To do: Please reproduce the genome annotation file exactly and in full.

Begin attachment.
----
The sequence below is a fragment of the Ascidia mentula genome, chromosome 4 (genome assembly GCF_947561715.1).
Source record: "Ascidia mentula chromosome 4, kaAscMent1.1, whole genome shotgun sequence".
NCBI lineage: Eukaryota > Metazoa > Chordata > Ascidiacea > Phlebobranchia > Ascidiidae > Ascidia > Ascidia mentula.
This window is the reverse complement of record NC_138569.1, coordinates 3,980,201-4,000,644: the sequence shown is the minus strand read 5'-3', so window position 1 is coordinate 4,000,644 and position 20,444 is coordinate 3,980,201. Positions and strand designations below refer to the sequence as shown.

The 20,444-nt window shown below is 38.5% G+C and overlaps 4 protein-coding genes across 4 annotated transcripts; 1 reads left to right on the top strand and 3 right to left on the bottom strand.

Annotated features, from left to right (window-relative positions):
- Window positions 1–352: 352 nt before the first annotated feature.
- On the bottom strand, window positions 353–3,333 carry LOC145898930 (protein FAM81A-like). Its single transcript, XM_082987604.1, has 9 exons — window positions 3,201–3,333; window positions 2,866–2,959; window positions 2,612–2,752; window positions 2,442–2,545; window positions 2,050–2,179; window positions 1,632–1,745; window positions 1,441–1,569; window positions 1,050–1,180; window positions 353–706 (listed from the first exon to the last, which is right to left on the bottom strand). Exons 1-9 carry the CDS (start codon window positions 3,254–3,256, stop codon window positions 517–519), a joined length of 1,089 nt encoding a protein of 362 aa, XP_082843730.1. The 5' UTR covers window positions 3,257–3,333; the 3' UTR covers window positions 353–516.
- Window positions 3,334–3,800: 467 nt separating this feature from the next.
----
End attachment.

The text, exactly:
The sequence below is a fragment of the Ascidia mentula genome, chromosome 4 (genome assembly GCF_947561715.1).
Source record: "Ascidia mentula chromosome 4, kaAscMent1.1, whole genome shotgun sequence".
NCBI lineage: Eukaryota > Metazoa > Chordata > Ascidiacea > Phlebobranchia > Ascidiidae > Ascidia > Ascidia mentula.
This window is the reverse complement of record NC_138569.1, coordinates 3,980,201-4,000,644: the sequence shown is the minus strand read 5'-3', so window position 1 is coordinate 4,000,644 and position 20,444 is coordinate 3,980,201. Positions and strand designations below refer to the sequence as shown.

The 20,444-nt window shown below is 38.5% G+C and overlaps 4 protein-coding genes across 4 annotated transcripts; 1 reads left to right on the top strand and 3 right to left on the bottom strand.

Annotated features, from left to right (window-relative positions):
- Window positions 1–352: 352 nt before the first annotated feature.
- On the bottom strand, window positions 353–3,333 carry LOC145898930 (protein FAM81A-like). Its single transcript, XM_082987604.1, has 9 exons — window positions 3,201–3,333; window positions 2,866–2,959; window positions 2,612–2,752; window positions 2,442–2,545; window positions 2,050–2,179; window positions 1,632–1,745; window positions 1,441–1,569; window positions 1,050–1,180; window positions 353–706 (listed from the first exon to the last, which is right to left on the bottom strand). Exons 1-9 carry the CDS (start codon window positions 3,254–3,256, stop codon window positions 517–519), a joined length of 1,089 nt encoding a protein of 362 aa, XP_082843730.1. The 5' UTR covers window positions 3,257–3,333; the 3' UTR covers window positions 353–516.
- Window positions 3,334–3,800: 467 nt separating this feature from the next.